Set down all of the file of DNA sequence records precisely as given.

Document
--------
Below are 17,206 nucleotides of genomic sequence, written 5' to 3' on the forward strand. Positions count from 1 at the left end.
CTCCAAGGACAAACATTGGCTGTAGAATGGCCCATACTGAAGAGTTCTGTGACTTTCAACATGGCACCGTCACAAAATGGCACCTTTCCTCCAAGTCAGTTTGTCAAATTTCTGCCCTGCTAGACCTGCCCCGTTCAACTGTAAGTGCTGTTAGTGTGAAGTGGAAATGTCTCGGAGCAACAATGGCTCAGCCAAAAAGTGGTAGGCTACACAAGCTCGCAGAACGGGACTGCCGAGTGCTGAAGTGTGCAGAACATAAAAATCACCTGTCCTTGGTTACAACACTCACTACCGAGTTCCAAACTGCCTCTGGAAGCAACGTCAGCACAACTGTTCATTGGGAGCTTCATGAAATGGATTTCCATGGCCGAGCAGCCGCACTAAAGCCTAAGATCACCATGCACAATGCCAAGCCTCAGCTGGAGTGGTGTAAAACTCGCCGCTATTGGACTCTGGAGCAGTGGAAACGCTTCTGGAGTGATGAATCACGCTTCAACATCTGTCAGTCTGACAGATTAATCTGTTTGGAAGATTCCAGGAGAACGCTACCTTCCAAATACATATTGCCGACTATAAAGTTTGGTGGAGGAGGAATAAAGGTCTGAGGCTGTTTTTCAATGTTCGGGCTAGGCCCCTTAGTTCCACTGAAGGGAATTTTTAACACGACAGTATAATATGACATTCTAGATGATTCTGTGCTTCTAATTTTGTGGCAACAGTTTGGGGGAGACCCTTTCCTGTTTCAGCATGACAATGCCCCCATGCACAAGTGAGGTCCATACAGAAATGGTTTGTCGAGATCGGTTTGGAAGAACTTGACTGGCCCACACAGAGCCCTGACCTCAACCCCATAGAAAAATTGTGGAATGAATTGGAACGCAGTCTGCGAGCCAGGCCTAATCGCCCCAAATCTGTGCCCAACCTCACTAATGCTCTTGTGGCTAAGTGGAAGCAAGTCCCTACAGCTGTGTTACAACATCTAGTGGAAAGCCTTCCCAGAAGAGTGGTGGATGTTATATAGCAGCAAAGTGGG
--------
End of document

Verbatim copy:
Below are 17,206 nucleotides of genomic sequence, written 5' to 3' on the forward strand. Positions count from 1 at the left end.
CTCCAAGGACAAACATTGGCTGTAGAATGGCCCATACTGAAGAGTTCTGTGACTTTCAACATGGCACCGTCACAAAATGGCACCTTTCCTCCAAGTCAGTTTGTCAAATTTCTGCCCTGCTAGACCTGCCCCGTTCAACTGTAAGTGCTGTTAGTGTGAAGTGGAAATGTCTCGGAGCAACAATGGCTCAGCCAAAAAGTGGTAGGCTACACAAGCTCGCAGAACGGGACTGCCGAGTGCTGAAGTGTGCAGAACATAAAAATCACCTGTCCTTGGTTACAACACTCACTACCGAGTTCCAAACTGCCTCTGGAAGCAACGTCAGCACAACTGTTCATTGGGAGCTTCATGAAATGGATTTCCATGGCCGAGCAGCCGCACTAAAGCCTAAGATCACCATGCACAATGCCAAGCCTCAGCTGGAGTGGTGTAAAACTCGCCGCTATTGGACTCTGGAGCAGTGGAAACGCTTCTGGAGTGATGAATCACGCTTCAACATCTGTCAGTCTGACAGATTAATCTGTTTGGAAGATTCCAGGAGAACGCTACCTTCCAAATACATATTGCCGACTATAAAGTTTGGTGGAGGAGGAATAAAGGTCTGAGGCTGTTTTTCAATGTTCGGGCTAGGCCCCTTAGTTCCACTGAAGGGAATTTTTAACACGACAGTATAATATGACATTCTAGATGATTCTGTGCTTCTAATTTTGTGGCAACAGTTTGGGGGAGACCCTTTCCTGTTTCAGCATGACAATGCCCCCATGCACAAGTGAGGTCCATACAGAAATGGTTTGTCGAGATCGGTTTGGAAGAACTTGACTGGCCCACACAGAGCCCTGACCTCAACCCCATAGAAAAATTGTGGAATGAATTGGAACGCAGTCTGCGAGCCAGGCCTAATCGCCCCAAATCTGTGCCCAACCTCACTAATGCTCTTGTGGCTAAGTGGAAGCAAGTCCCTACAGCTGTGTTACAACATCTAGTGGAAAGCCTTCCCAGAAGAGTGGTGGATGTTATATAGCAGCAAAGTGGG